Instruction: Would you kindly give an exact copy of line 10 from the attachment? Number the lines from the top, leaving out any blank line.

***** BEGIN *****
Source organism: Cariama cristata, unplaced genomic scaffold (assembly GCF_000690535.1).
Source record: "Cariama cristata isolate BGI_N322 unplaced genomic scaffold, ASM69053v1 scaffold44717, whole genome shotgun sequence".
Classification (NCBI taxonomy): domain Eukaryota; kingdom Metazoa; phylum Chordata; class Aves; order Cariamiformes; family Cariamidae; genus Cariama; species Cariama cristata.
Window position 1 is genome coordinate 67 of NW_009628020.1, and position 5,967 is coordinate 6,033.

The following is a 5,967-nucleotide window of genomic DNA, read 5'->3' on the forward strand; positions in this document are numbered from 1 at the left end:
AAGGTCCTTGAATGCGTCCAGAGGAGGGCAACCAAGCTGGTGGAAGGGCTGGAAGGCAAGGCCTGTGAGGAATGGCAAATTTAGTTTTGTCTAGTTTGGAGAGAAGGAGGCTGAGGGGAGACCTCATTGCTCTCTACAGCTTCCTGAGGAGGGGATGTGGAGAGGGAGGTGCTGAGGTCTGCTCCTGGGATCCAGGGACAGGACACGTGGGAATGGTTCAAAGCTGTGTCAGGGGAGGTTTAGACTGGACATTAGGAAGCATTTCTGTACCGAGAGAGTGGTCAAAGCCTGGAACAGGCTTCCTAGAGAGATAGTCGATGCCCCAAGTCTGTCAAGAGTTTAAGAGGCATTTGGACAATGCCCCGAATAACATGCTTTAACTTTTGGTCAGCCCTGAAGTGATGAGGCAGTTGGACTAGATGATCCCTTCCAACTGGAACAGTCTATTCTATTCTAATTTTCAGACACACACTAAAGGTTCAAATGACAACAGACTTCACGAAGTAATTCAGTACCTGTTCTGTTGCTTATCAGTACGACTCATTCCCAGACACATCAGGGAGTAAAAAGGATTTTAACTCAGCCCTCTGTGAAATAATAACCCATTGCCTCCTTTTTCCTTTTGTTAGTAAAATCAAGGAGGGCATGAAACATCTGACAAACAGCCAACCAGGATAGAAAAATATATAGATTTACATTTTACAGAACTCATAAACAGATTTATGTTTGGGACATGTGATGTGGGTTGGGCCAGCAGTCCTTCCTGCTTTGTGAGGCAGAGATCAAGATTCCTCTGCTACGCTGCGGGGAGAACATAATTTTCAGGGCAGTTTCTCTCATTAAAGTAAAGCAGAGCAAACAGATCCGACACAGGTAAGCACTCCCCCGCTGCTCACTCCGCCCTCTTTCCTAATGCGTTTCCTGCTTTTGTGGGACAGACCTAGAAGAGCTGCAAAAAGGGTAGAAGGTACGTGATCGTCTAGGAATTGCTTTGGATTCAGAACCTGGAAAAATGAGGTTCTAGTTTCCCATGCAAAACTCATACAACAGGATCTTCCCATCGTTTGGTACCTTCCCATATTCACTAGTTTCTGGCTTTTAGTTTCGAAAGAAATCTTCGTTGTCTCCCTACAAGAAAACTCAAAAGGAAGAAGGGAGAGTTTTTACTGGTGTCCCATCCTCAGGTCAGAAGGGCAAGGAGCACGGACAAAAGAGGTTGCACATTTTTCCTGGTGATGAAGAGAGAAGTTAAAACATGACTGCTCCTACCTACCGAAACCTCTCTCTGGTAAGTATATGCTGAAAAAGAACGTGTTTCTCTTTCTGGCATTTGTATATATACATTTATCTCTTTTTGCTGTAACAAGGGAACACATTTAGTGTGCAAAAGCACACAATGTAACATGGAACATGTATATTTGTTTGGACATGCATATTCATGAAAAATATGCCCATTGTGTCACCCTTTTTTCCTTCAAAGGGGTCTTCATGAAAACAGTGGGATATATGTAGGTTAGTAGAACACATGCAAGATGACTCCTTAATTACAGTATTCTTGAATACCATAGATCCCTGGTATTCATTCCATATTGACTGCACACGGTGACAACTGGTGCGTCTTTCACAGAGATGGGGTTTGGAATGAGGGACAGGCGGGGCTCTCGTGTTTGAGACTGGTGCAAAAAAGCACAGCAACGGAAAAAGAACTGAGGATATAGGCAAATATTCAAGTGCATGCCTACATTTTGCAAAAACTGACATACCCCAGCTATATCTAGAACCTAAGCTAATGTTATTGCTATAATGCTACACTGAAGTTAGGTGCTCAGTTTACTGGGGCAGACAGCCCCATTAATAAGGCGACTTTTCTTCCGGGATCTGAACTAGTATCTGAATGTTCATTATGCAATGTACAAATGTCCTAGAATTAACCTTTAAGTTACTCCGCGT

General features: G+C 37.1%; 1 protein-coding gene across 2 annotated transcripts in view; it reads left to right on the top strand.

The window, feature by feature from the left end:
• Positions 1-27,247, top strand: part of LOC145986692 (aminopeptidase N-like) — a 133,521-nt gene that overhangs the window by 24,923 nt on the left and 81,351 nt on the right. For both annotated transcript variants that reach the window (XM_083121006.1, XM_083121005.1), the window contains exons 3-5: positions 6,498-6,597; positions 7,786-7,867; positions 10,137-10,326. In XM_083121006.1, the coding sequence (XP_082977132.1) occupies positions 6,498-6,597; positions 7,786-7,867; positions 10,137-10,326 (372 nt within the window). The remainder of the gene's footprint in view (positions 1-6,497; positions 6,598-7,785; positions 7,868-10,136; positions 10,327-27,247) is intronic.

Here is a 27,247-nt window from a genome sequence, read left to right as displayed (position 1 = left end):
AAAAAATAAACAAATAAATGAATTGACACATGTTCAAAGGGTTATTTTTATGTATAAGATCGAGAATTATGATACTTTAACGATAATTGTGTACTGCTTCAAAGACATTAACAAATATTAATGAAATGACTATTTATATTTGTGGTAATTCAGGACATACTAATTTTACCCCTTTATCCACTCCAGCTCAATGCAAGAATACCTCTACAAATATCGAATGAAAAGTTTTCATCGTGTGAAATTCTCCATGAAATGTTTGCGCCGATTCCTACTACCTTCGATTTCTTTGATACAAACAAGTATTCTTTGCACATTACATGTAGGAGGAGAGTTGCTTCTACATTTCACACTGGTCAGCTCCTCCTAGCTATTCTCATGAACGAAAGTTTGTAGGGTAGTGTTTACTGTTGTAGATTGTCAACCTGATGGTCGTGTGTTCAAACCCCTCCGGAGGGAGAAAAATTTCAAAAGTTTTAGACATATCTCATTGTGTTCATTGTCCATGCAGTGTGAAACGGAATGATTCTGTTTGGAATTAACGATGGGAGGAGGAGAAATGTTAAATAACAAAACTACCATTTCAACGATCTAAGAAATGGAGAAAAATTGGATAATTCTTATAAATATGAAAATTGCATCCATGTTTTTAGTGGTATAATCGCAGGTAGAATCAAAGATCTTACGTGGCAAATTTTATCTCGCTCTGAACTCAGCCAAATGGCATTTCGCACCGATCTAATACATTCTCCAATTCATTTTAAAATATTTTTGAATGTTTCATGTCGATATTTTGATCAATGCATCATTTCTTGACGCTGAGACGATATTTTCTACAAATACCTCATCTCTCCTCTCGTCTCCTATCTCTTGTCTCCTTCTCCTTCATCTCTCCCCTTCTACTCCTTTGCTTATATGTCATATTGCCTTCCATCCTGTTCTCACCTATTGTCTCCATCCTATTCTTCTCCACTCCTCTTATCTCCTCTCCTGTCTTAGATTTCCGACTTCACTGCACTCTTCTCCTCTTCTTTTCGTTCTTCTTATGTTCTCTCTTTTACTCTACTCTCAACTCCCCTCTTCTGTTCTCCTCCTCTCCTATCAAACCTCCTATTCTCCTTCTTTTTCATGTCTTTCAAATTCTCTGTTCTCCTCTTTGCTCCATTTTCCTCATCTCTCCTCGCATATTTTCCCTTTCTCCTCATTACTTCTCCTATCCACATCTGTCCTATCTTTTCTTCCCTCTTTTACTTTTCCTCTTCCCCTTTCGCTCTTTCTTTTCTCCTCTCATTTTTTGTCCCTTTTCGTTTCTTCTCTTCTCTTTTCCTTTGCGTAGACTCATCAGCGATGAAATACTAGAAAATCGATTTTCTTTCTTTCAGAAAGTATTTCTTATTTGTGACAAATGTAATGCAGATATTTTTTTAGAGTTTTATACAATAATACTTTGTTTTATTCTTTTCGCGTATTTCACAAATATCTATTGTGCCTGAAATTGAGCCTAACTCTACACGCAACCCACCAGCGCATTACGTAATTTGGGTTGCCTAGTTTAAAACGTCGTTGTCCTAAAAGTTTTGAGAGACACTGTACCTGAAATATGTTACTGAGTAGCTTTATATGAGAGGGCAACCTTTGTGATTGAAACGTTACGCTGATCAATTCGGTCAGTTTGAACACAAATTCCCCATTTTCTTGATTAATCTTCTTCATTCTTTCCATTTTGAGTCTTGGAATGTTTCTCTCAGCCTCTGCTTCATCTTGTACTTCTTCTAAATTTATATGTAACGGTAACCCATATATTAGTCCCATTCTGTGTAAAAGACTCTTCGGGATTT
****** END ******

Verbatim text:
Here is a 27,247-nt window from a genome sequence, read left to right as displayed (position 1 = left end):